“I couldn’t roll just living in the shadows” not anymore.
I am the proud father of four boys. Their age ranges from five through to thirteen. I currently work from home as a software developer and have been doing that for thirteen years. I enjoy reading when I have the time, but my absolute focus at the moment is on singing, song writing and performing. I have also developed a passion for working out and running, running, running.
The only fitness activity I remember being involved in as a child was playing with friends and riding our bicycles everywhere. However, exercise and fitness were not emphasized that much as I recall. I indulged in comfort eating; mainly because my parents were going through a messy divorce. I remember eating 6 or 7 chocolate bars at a time, loads of bread, cheese, etc, etc. In my mind, I’ve always been overweight.
Hitting puberty somehow helped and I grew into a more proportionate version of myself. I remember my friend’s sister (who I had a little crush on) telling me that I looked so different (which was a boost) and then her immediately saying and laughing, “you used to be so fat” (which just somehow destroyed my confidence).
I remember as a twelve or thirteen year old, starting to run and running long distances. I’d say eventually I was running 5kms, two or three times a week. I had two bricks in my room, which I used as dumbbells. So mainly did curls until I couldn’t hold the bricks any longer. I did lots of calf raises, which I did until I couldn’t walk. Yet, that all fell by the wayside when there was any stressful situation in my life, I would return to comfort eating.
I had a certain amount of passion of fitness but never realized my fitness potential, growing up. Through high school I never took part in any sporting events because I was never fast enough, strong enough or confident enough. My main form of exercise in high school was walking to school and back, which was about 10k each way. I actually loved walking, thinking about it. It was a great stress reliever during my teens. However again whenever stressful situations or events occurred in my life, I needed to eat food that made me feel good.So this was my pattern for life until about the age of 32. Exercise, stressful event, comfort eat, depression, exercise, stressful event, comfort eat and repeat. The word “Yo-Yo” springs to mind.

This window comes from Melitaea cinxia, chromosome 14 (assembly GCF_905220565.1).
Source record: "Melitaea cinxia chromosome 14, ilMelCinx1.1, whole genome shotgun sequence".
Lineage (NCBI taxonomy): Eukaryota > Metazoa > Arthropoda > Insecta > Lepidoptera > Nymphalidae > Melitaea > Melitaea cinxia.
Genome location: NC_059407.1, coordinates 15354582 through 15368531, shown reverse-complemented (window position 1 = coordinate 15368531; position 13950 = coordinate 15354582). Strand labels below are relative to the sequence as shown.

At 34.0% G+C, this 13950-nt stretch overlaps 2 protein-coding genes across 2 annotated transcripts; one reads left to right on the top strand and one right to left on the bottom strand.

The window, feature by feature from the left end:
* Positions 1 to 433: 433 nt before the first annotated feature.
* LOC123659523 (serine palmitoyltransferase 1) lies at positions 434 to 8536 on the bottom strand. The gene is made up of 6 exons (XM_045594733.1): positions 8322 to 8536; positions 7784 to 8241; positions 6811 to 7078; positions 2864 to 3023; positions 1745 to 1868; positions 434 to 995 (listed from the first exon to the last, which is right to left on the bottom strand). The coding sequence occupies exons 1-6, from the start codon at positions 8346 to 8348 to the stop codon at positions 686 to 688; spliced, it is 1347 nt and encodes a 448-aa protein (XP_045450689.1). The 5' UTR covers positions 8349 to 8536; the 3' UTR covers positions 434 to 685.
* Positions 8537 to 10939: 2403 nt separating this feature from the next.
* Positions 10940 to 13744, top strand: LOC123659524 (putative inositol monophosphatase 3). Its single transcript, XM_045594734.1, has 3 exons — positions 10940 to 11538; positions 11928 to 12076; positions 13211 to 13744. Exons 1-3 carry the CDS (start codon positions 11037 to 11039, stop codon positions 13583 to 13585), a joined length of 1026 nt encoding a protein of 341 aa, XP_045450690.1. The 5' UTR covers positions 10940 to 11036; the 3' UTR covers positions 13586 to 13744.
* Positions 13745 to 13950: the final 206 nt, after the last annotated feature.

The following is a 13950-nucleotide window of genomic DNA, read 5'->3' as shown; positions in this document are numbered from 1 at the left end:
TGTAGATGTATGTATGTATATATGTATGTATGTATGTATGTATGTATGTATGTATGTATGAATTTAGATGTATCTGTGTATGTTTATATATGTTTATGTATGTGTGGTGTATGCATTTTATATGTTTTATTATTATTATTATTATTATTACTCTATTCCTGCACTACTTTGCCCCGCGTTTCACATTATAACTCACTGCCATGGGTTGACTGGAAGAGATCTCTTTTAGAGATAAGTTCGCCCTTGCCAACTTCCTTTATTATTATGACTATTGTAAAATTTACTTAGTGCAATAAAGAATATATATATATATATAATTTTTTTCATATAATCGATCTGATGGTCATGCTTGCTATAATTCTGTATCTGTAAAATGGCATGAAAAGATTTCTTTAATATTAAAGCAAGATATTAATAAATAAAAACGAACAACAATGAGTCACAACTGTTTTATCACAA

The main catalyst for change was the day I stepped onto the scale and it displayed a nice, round number of 120kgs (about 265 pounds). That, for some reason, did not make me depressed but determined to change. I initially went about it in the wrong way; starving myself which again led to Yo-yoing but eventually learning that there is a balance to it all. Exercise, eating right and rest. When I finally got it right I noticed that the more physically fit I became the more confidence, joy and peace came to my life. I started thinking more positively about my kids and giving them a positive example. Music; I started writing more songs and performing; it’s a really big passion of mine right now. Being positive in my thinking and actions makes a world of difference. I am more adventurous now and willing to trying new things, meet new people. I’m no longer in the background. A line from a Foo Fighters song always gets me, “I couldn’t roll just living in the shadows” not anymore.
Apart from the obvious health benefits, it is truly a lifestyle for me now. “Sweat everyday” is a poster I’ve seen on the Socially Fit Facebook page and it’s something I am living by. But the feeling of lightness, strength, confidence and peace is so intoxicating. I want to feel that every day. My support system is amazing. Though my immediate family resides overseas, my “in-laws” as well as my kids are always encouraging me. Family and friends have all given me very positive remarks and comments, which spurs me on to keep going. My hope is that I am an inspiration to people. If I can do it anyone can!! Furreal!!